Myrmoborus myotherinus Spiz, 1825. OTHER COMMON NAMES
French: Alapi masqué; German: Schuppenflügel- Ameisenschnäpper; Spanish: Hormiguero Ratonero.
5 in (13 cm), with a bright red iris, and short tail.
Amazonian region of northern South America, including southern Venezuela, southeastern Colombia, eastern Ecuador, eastern Peru, northern Bolivia, and widely in Amazonian Brazil.
Below 2,300 ft (700 m) in the mid- and upper-canopy of humid terra-firme (non-flooded) tropical forest and mature secondary forest.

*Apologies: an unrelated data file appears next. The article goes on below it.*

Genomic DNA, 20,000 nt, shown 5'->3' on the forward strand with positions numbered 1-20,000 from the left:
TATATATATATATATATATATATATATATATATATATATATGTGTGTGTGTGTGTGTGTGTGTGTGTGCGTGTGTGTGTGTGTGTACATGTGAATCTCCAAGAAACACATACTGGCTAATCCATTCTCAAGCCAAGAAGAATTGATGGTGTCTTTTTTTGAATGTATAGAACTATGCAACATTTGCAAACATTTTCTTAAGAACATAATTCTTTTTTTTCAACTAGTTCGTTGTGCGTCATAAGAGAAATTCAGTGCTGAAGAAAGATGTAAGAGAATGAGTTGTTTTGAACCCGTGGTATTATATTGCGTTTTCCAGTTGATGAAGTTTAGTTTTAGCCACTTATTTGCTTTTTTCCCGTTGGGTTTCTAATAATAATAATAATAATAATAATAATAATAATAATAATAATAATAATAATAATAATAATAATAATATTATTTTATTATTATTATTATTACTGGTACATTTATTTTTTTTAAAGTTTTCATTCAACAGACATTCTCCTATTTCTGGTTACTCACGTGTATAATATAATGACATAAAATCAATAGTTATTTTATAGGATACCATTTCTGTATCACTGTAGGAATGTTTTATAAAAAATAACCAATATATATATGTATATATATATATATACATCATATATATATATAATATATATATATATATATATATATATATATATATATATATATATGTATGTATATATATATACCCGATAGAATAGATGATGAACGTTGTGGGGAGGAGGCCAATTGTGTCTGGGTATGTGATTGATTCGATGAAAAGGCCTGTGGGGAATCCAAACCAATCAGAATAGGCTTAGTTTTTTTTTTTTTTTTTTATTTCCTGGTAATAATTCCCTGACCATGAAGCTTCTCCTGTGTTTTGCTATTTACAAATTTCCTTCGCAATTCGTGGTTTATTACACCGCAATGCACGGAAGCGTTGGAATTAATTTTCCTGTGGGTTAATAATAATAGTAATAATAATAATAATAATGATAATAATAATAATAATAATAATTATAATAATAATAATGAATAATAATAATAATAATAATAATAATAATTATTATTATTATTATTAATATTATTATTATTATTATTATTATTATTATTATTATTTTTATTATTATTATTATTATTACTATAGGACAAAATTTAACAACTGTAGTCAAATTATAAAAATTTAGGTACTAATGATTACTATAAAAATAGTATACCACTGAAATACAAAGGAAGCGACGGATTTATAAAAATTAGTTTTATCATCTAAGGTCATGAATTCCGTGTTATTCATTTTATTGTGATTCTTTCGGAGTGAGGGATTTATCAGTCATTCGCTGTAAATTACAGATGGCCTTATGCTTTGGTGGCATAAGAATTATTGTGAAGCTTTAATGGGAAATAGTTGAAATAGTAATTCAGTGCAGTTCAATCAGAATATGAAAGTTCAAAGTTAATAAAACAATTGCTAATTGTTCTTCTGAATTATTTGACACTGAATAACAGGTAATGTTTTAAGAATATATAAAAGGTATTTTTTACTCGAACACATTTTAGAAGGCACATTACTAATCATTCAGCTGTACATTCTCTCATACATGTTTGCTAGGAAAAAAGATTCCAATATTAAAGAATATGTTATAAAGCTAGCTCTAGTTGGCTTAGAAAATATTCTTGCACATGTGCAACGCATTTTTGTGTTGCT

Nonmigratory pairs defend a breeding territory. Sometimes associated with mixed-species foraging flocks. Song is a loud, fast series of notes.
FEEDING ECOLOGY AND DIET
Glean insects and other arthropods from foliage in dense lower-canopy vegetation.
Monogamous pairs bond for life, typically lay two eggs, and share incubation and care of nestlings and fledglings.
Not threatened. Widespread and relatively abundant.
SIGNIFICANCE TO HUMANS
No direct significance, except for the indirect economic benefits of bird-watching and ecotourism. ♦
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